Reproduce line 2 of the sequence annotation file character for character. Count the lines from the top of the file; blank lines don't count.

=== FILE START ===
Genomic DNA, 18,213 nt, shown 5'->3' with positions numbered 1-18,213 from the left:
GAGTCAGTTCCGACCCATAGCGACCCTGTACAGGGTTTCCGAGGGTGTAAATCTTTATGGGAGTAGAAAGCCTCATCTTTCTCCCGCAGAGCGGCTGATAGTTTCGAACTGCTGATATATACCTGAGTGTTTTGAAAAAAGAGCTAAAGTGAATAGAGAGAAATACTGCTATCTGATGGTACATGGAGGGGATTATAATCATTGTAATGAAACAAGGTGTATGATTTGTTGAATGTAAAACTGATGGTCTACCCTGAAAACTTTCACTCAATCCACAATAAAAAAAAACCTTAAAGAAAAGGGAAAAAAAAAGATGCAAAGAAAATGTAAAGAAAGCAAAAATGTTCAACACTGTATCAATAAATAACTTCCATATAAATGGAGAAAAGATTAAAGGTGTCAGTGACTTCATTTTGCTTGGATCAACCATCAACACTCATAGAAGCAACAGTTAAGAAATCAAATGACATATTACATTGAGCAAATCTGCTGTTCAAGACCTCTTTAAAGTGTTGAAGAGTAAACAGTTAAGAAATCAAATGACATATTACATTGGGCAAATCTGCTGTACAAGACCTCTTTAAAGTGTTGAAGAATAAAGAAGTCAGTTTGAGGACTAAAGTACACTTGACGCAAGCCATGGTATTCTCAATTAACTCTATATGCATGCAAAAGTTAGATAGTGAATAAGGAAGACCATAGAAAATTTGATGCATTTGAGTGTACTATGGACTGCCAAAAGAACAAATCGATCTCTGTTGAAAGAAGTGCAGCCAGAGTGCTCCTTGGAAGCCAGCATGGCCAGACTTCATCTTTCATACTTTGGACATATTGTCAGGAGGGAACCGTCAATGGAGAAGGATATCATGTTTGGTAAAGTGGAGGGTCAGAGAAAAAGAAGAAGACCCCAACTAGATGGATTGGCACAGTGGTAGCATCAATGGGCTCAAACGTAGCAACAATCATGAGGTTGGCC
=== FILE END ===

GAGTCAGTTCCGACCCATAGCGACCCTGTACAGGGTTTCCGAGGGTGTAAATCTTTATGGGAGTAGAAAGCCTCATCTTTCTCCCGCAGAGCGGCTGATAGTTTCGAACTGCTGATATATACCTGAGTGTTTTGAAAAAAGAGCTAAAGTGAATAGAGAGAAATACTGCTATCTGATGGTACATGGAGGGGATTATAATCATTGTAATGAAACAAGGTGTATGATTTGTTGAATGTAAAACTGATGGTCTACCCTGAAAACTTTCACTCAATCCACAATAAAAAAAAACCTTAAAGAAAAGGGAAAAAAAAAGATGCAAAGAAAATGTAAAGAAAGCAAAAATGTTCAACACTGTATCAATAAATAACTTCCATATAAATGGAGAAAAGATTAAAGGTGTCAGTGACTTCATTTTGCTTGGATCAACCATCAACACTCATAGAAGCAACAGTTAAGAAATCAAATGACATATTACATTGAGCAAATCTGCTGTTCAAGACCTCTTTAAAGTGTTGAAGAGTAAACAGTTAAGAAATCAAATGACATATTACATTGGGCAAATCTGCTGTACAAGACCTCTTTAAAGTGTTGAAGAATAAAGAAGTCAGTTTGAGGACTAAAGTACACTTGACGCAAGCCATGGTATTCTCAATTAACTCTATATGCATGCAAAAGTTAGATAGTGAATAAGGAAGACCATAGAAAATTTGATGCATTTGAGTGTACTATGGACTGCCAAAAGAACAAATCGATCTCTGTTGAAAGAAGTGCAGCCAGAGTGCTCCTTGGAAGCCAGCATGGCCAGACTTCATCTTTCATACTTTGGACATATTGTCAGGAGGGAACCGTCAATGGAGAAGGATATCATGTTTGGTAAAGTGGAGGGTCAGAGAAAAAGAAGAAGACCCCAACTAGATGGATTGGCACAGTGGTAGCATCAATGGGCTCAAACGTAGCAACAATCATGAGGTTGGCC